Whilst a link between exercise and good health is fairly intuitive, many people do not realise how dramatic the link is.
A recent study conducted by researchers at Bristol University, which comprehensively reviewed over 182 prior studies, showed that regular physical activity could decrease your risk of cancer by as much as 50%.
Exercise was shown to have a significant impact upon the prevention of, and recovery from, bowel cancer, breast cancer, prostate cancer, lung cancer and even endometrial cancer.
Focusing in on studies specifically related to bowel cancer, the researchers found that regular exercise could cut the risk of developing bowel cancer by 40 to 50%.
Looking at 52 studies relating to exercise and breast cancer, they discovered that women who regularly exercised had an average 30% reduction in their breast cancer risk.
A separate review of 40 different studies, published in the International Journal of Clinical Practice 2010, spanning from 2006 to 2010 showed that aside from quitting smoking, getting more exercise was the single biggest thing somebody could do to improve their health. In fact, exercise reduced the risk of over 24 different major physical and mental conditions.
The American Cancer Association estimates that 14-20% of cancer deaths are due to obesity and that 24.2% of American adults do no exercise whatsoever. In some states it was as high as 33% of adults.
The thing with regular activity is that you should not simply look at it as a way to improve the health of your heart and lungs, it also helps your body move the fluid in your lymphatic system, which is an integral part of your immune system.
Your blood is pumped around your body by your heart, but your lymphatic system, which carries white blood cells and helps your body to detoxify, does not have its own pumping mechanism. It relies upon the movement of your muscles to push the fluid around your body.
I am sure the lymphatic system was not designed to operate effectively for somebody who sits all day at a desk, who then sits in their car on their way home, to sit in front of the TV, before lying in bed. How does this lifestyle encourage your immune system to circulate effectively, and remove the build-up of toxins from your system?
So yes, 45 min of reasonably strenuous exercise three times per week, or 30 minutes five times per week, or even 20 min per day would be great (even if it is just a brisk walk around the block), but really you should find an excuse to move around for 10 minutes every hour or so.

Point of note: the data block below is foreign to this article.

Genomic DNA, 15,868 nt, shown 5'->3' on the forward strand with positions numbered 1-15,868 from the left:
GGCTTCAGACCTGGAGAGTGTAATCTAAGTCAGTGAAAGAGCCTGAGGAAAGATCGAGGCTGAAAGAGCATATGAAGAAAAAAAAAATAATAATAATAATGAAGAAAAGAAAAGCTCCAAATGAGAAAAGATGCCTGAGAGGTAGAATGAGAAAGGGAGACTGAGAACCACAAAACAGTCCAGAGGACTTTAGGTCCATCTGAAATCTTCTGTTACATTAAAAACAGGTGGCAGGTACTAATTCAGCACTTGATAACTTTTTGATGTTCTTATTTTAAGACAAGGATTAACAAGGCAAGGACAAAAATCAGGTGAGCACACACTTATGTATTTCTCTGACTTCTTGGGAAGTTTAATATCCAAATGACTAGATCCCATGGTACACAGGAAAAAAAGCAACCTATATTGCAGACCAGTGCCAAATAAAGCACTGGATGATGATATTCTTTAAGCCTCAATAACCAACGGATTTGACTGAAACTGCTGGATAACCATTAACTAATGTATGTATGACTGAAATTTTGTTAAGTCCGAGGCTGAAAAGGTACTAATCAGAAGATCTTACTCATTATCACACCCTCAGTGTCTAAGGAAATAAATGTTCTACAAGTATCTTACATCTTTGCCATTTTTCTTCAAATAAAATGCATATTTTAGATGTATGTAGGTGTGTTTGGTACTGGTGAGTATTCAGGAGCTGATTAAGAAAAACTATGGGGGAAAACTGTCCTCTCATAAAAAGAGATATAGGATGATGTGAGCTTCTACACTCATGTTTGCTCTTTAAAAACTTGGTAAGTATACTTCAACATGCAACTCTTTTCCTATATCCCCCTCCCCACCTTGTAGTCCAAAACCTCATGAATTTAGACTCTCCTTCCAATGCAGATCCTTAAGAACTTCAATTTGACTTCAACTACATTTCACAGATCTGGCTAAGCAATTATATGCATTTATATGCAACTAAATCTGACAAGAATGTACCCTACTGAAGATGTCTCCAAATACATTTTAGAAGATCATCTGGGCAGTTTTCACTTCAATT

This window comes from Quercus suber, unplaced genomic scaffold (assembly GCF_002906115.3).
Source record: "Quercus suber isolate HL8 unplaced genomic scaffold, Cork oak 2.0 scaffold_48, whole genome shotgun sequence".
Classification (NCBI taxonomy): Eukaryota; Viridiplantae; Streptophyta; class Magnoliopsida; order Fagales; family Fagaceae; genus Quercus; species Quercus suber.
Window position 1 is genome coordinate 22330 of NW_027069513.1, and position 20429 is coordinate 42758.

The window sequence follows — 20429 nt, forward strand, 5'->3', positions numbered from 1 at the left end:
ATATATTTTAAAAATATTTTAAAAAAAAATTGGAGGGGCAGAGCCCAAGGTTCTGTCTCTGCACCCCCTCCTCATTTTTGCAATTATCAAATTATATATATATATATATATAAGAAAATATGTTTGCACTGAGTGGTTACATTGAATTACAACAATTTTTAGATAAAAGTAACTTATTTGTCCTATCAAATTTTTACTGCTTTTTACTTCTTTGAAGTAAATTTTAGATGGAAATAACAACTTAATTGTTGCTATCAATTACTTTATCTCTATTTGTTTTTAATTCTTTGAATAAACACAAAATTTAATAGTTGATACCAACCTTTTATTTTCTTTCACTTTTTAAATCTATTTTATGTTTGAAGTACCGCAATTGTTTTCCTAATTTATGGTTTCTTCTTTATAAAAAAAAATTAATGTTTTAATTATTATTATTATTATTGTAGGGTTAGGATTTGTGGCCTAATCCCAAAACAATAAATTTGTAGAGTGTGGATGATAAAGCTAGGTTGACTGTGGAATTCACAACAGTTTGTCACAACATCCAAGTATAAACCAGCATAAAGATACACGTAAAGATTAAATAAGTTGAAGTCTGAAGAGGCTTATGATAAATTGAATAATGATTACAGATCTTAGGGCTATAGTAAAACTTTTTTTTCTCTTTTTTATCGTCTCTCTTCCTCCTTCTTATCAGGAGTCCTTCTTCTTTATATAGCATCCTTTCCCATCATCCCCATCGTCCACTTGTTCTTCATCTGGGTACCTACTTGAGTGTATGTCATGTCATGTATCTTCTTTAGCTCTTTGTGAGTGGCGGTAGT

I no longer think of exercise as being “exercise”, I think of it as a way to power up my immune system and detoxify my body by pumping my lymphatic system.
It is also a good idea to try and find activities that do not seem like exercise. Playing catch or frisbee with your kids, walking round the block hand-in-hand with your spouse after dinner, discussing your day, or using the stairs instead of the elevator, add little incremental boosts to your general health. It isn’t just about heading to the gym to grind out some quality time on the treadmill. It can be as easy as doing a few squats, or sit-ups in front of your favourite TV show. Or even marching on the spot during the ad breaks. Make it a game.
Another function of exercise is that it increases your body’s production of its own natural antioxidants, which decreases the impact of free radicals (that age your tissues and increase the risk of cancer). Long-term activity helps you to maintain the number of mitochondria in your cells, which normally decrease in size and number as you age.
Mitochondria are responsible for converting sugar into energy, so this age-related reduction can predispose you to gaining weight.
Keeping active therefore has the triple effect of pumping your lymphatic system, increasing your levels of antioxidants and enabling you to burn more calories while at rest, (which helps you to maintain a healthy bodyweight).
Just find reasons to move your body and it will serve you much better in the long-run. Don’t even think of it as short-term improvements, but consider that in retirement, it is the difference between actively participating in life (and family), or having to watch it from your armchair or sick-bed.
If you enjoyed this article, then why not take a look at Cancer Uncensored – Your Step By Step Guide to Cancer Prevention, Early Detection and Cancer Survival.
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